The original winner was A Midsummer’s Nights Dream, which defeated the second-place Mutiny on the Bounty and the third-place The Informer, as well as David Copperfield, Les Miserables, and Lives of a Bengal Lancer.  Part of the problem in judging editing is that most of the classic studio Hollywood product doesn’t really have that much difference from studio to studio, except for the rare director who controlled the editing during filming; John Ford and Howard Hawks both deliberately shot only what they wanted to be put in the final version of the film, effectively editing the film as they went along, and leaving very few choices to editors and meddling producers. Editing thus looks remarkably familiar from film to film, from studio to studio, because editors followed standard industry practices. As film scholars David Bordwell, Janet Staiger and Kristin Thompson point out in The Classical Hollywood Cinema, “classical editing makes the spectator an ideally placed onlooker.” Narrative continuity is everything — and editing was designed to reinforce story, and not call attention to itself. Even when editing jumps over space and chronology, we are led by the hand so as not to disrupt our enjoyment by leading us to ask any questions whatsoever about where we are or what is going on. The editing was supposed to be invisible — and largely was.

Given that all six of these films are classics of one variety or another, the editing branch did a good job selecting candidates. A Midsummer’s Nights Dream certainly has the most distinctive look, followed by the faded glory of The Informer. I’m inclined to leave the winner unchallenged. Here is one of the reasons to love this version of Shakespeare’s immortal play: Jimmy Cagney!

Best Short Subject (Novelty):

Gaumont British and Skibo Productions released Wings over Mt. Everest, beating out the Pete Smith specialty Audioscopiks and Universal’s Camera Thrills (both of which tied for second). Wings over Mt. Everest shows us a 1933 expedition in which Lord Clydesdale literally flew solo over the southern peak of Mt. Everest. The beginning of this very brief clip is the only footage I could locate (UCLA owns two nitrate copies, so the film still exists):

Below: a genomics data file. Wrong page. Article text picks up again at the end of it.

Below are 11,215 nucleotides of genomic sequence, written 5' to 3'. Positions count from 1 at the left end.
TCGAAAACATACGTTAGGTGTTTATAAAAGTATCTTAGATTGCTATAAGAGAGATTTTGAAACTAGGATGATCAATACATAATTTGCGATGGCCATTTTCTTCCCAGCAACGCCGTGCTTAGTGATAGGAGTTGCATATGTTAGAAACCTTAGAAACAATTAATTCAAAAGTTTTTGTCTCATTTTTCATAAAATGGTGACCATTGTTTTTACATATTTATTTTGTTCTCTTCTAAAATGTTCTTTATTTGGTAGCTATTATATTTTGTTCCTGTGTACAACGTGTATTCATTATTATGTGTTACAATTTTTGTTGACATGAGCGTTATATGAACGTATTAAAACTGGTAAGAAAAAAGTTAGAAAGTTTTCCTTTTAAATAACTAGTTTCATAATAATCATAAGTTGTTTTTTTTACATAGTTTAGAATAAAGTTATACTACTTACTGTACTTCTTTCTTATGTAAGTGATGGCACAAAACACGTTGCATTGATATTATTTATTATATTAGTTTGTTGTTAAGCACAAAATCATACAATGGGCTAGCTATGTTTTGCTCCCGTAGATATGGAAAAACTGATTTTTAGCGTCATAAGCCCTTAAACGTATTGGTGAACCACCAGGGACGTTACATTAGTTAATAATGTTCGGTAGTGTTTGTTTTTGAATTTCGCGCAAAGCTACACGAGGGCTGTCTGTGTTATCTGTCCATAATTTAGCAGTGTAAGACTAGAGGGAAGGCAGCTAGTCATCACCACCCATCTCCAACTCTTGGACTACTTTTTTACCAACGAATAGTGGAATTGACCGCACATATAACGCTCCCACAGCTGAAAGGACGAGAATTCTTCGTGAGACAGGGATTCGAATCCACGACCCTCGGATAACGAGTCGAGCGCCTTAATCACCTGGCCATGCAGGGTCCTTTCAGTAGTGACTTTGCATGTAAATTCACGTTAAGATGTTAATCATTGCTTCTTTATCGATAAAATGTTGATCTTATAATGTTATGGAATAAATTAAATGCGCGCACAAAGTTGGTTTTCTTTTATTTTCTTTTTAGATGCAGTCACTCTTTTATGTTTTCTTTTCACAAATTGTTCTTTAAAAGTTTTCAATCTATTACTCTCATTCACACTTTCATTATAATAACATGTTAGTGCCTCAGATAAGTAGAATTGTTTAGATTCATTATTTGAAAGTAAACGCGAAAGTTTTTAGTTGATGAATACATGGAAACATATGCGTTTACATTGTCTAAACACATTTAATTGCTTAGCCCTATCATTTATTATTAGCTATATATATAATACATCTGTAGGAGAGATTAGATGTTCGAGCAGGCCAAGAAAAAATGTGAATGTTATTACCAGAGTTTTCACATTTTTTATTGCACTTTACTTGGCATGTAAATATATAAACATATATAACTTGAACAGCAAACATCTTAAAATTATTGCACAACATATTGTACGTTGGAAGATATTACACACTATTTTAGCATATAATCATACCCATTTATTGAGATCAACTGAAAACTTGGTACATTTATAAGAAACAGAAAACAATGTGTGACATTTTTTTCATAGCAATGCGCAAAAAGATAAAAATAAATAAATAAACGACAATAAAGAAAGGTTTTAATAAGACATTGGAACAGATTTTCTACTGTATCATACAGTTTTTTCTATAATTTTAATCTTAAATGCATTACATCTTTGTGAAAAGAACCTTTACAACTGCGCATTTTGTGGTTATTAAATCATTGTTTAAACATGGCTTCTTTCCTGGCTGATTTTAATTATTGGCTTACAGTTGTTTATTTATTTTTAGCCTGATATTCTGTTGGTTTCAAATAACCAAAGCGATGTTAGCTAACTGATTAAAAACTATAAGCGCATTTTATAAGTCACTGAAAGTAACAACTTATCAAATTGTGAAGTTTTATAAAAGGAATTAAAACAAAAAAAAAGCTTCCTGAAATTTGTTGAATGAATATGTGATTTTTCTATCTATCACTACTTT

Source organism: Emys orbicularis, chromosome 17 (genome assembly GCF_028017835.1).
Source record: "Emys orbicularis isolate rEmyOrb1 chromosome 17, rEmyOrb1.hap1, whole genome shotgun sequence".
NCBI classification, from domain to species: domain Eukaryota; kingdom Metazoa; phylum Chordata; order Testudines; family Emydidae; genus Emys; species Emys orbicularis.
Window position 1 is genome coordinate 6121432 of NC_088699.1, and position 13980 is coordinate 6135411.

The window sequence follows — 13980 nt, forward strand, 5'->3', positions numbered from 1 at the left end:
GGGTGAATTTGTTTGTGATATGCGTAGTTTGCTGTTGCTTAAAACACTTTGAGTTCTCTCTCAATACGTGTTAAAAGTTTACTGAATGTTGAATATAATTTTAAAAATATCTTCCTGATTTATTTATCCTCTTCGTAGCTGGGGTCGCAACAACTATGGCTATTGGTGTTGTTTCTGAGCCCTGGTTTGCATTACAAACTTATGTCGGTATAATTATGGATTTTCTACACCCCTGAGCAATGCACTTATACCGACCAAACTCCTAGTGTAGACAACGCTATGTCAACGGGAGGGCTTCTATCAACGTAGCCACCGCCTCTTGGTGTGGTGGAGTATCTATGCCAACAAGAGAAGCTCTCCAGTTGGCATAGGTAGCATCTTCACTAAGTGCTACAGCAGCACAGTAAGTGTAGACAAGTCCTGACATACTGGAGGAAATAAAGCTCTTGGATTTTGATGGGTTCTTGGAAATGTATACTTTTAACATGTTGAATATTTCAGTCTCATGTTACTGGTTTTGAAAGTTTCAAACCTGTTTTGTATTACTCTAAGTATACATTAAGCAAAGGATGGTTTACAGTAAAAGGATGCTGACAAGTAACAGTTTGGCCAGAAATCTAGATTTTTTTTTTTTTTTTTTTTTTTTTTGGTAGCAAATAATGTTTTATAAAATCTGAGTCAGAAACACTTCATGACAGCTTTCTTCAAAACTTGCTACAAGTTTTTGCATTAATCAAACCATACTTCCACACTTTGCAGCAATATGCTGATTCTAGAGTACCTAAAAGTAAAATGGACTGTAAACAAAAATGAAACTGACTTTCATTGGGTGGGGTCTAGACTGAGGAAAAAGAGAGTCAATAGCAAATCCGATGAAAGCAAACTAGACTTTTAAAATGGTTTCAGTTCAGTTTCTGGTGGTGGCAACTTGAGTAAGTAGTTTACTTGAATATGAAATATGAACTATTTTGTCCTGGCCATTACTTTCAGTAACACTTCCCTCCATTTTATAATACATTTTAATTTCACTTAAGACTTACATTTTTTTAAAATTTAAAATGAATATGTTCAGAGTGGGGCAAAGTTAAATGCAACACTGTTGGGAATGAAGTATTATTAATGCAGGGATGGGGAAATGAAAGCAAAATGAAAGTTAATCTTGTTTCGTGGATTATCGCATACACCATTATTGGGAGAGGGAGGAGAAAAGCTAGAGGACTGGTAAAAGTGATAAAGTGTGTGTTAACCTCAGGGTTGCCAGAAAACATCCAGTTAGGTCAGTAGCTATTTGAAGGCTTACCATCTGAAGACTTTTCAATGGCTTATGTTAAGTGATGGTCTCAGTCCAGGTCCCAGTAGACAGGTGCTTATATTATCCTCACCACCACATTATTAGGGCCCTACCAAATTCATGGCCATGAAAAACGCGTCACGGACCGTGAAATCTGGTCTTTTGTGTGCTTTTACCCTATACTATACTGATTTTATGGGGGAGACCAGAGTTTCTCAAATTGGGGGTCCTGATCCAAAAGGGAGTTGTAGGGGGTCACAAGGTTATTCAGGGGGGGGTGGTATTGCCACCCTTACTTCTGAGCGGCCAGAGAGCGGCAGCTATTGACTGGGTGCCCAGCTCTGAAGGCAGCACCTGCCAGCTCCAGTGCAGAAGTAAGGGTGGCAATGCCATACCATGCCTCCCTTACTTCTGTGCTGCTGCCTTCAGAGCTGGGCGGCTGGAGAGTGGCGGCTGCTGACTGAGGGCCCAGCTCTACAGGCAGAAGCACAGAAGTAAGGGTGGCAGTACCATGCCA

Audioscopiks has Pete Smith explaining to us how 3D works, and is itself shot in 3D — and in color, no less! The gimmick shots should be very familiar to anybody who has seen any 3D movie. The explanation before the effects is cogent. The short is available on the boxed set, Motion Picture Masterpieces, a collection of MGM classics, including David Copperfield.  Here is the entire short — you’ll have to supply your own 3D glasses!

Finally, Camera Thrills. No copy seems to exist for public viewing; UCLA has no copy.

Best Short Subject (Comedy): I do give kudos to the Academy for at least nominating one of Laurel & Hardy’s best shorts, Tit for Tat, a sequel to Them Thar Hills — but then the voters put it in third place! The two shorts it should have beaten — easily, in a just and perceptive vote — were the original winner How to Sleep and the runner-up,  Oh, My Nerves.

How to Sleep gives us Robert Benchley providing less-than-helpful advice on how to achieve slumber.  Released by MGM, How to Sleep has been released on A Night at the Opera as a special feature, and as part of a Robert Benchley collection  (and is available for viewing at UCLA). You can also cure your insomnia by watching it here:

Oh, My Nerves has a poor guy trying to relax, while the family disrupts his need to chill. The short was later remade by the Three Stooges not once, but twice (as Idiots Deluxe and Guns a Poppin!). I’ve seen those, but the original seems to have vanished into non-existence (UCLA has no copy). Seems like the guy finally managed to slip away into some peace and quiet — — which is what I’m about to do, having soothed my own nerves over completing 1935. As a closer, here is Lord Clydesdale in flight: